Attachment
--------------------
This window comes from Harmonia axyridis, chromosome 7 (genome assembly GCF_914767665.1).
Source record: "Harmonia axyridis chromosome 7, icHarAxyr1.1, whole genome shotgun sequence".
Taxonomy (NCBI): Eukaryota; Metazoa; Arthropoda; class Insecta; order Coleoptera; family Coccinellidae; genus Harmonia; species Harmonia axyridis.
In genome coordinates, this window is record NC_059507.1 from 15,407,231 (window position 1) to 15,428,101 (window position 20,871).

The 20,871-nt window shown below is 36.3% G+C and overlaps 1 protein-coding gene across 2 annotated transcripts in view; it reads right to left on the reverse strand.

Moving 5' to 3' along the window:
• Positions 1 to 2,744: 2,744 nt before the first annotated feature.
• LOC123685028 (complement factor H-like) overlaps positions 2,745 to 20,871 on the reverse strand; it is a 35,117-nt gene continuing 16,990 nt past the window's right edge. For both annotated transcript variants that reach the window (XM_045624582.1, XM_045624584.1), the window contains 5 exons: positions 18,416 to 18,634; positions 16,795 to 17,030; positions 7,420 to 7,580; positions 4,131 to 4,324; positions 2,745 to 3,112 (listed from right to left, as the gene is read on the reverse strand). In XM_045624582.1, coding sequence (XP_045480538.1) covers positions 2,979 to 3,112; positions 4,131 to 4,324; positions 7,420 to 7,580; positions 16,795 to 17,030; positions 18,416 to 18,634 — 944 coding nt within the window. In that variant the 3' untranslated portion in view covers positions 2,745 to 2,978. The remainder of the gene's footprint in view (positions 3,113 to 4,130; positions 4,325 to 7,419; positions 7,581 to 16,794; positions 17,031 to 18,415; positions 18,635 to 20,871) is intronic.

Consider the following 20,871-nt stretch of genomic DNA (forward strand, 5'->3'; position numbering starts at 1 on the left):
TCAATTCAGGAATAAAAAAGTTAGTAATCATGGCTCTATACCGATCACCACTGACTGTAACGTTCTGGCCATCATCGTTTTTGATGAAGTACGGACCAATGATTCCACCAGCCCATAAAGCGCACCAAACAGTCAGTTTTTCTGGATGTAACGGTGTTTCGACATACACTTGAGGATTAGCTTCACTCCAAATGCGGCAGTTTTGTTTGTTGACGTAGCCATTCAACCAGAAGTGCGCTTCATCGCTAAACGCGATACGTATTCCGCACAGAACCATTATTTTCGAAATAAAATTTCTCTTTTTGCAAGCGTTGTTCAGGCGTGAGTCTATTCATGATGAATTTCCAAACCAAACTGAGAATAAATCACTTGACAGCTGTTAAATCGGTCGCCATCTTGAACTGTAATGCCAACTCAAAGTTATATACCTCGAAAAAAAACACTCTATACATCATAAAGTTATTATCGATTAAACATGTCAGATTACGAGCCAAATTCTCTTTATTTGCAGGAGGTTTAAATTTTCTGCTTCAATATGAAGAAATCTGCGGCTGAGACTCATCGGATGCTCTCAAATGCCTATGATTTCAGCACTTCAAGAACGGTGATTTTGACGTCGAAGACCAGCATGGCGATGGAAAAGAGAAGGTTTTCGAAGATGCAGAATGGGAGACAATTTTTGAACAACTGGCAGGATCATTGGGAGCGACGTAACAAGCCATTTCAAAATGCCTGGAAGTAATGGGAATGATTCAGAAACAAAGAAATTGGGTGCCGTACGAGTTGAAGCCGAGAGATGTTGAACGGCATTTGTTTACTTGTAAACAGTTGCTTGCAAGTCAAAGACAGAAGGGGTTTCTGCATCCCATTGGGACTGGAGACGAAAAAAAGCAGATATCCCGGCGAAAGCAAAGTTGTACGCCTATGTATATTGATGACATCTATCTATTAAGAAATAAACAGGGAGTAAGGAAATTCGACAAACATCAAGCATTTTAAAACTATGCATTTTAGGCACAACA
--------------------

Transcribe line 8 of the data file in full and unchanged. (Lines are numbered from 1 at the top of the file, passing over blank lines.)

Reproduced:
• LOC123685028 (complement factor H-like) overlaps positions 2,745 to 20,871 on the reverse strand; it is a 35,117-nt gene continuing 16,990 nt past the window's right edge. For both annotated transcript variants that reach the window (XM_045624582.1, XM_045624584.1), the window contains 5 exons: positions 18,416 to 18,634; positions 16,795 to 17,030; positions 7,420 to 7,580; positions 4,131 to 4,324; positions 2,745 to 3,112 (listed from right to left, as the gene is read on the reverse strand). In XM_045624582.1, coding sequence (XP_045480538.1) covers positions 2,979 to 3,112; positions 4,131 to 4,324; positions 7,420 to 7,580; positions 16,795 to 17,030; positions 18,416 to 18,634 — 944 coding nt within the window. In that variant the 3' untranslated portion in view covers positions 2,745 to 2,978. The remainder of the gene's footprint in view (positions 3,113 to 4,130; positions 4,325 to 7,419; positions 7,581 to 16,794; positions 17,031 to 18,415; positions 18,635 to 20,871) is intronic.